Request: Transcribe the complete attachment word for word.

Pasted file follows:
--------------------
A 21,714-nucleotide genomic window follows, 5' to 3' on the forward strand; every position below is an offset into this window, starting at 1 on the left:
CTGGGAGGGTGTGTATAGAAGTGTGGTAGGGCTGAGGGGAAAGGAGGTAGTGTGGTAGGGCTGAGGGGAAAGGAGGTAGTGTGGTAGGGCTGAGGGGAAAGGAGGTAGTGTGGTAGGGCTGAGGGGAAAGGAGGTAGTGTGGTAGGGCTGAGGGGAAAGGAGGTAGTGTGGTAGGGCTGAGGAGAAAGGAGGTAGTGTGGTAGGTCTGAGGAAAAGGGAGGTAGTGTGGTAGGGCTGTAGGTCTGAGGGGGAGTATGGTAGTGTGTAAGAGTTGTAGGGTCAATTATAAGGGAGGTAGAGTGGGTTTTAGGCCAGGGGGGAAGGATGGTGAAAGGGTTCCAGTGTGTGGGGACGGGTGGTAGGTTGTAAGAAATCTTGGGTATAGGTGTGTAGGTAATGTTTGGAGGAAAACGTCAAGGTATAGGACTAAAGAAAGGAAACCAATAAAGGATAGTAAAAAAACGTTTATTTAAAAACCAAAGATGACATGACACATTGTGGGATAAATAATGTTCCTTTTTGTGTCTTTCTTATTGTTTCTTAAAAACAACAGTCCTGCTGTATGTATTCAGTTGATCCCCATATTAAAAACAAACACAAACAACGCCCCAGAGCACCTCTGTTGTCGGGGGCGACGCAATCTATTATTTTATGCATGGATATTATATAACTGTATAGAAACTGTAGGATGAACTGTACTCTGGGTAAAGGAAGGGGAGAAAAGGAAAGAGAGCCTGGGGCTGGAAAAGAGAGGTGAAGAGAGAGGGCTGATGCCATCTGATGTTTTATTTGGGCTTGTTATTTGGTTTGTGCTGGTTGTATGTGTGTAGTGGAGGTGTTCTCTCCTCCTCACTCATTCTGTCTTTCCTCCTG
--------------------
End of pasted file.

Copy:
A 21,714-nucleotide genomic window follows, 5' to 3' on the forward strand; every position below is an offset into this window, starting at 1 on the left:
CTGGGAGGGTGTGTATAGAAGTGTGGTAGGGCTGAGGGGAAAGGAGGTAGTGTGGTAGGGCTGAGGGGAAAGGAGGTAGTGTGGTAGGGCTGAGGGGAAAGGAGGTAGTGTGGTAGGGCTGAGGGGAAAGGAGGTAGTGTGGTAGGGCTGAGGGGAAAGGAGGTAGTGTGGTAGGGCTGAGGAGAAAGGAGGTAGTGTGGTAGGTCTGAGGAAAAGGGAGGTAGTGTGGTAGGGCTGTAGGTCTGAGGGGGAGTATGGTAGTGTGTAAGAGTTGTAGGGTCAATTATAAGGGAGGTAGAGTGGGTTTTAGGCCAGGGGGGAAGGATGGTGAAAGGGTTCCAGTGTGTGGGGACGGGTGGTAGGTTGTAAGAAATCTTGGGTATAGGTGTGTAGGTAATGTTTGGAGGAAAACGTCAAGGTATAGGACTAAAGAAAGGAAACCAATAAAGGATAGTAAAAAAACGTTTATTTAAAAACCAAAGATGACATGACACATTGTGGGATAAATAATGTTCCTTTTTGTGTCTTTCTTATTGTTTCTTAAAAACAACAGTCCTGCTGTATGTATTCAGTTGATCCCCATATTAAAAACAAACACAAACAACGCCCCAGAGCACCTCTGTTGTCGGGGGCGACGCAATCTATTATTTTATGCATGGATATTATATAACTGTATAGAAACTGTAGGATGAACTGTACTCTGGGTAAAGGAAGGGGAGAAAAGGAAAGAGAGCCTGGGGCTGGAAAAGAGAGGTGAAGAGAGAGGGCTGATGCCATCTGATGTTTTATTTGGGCTTGTTATTTGGTTTGTGCTGGTTGTATGTGTGTAGTGGAGGTGTTCTCTCCTCCTCACTCATTCTGTCTTTCCTCCTG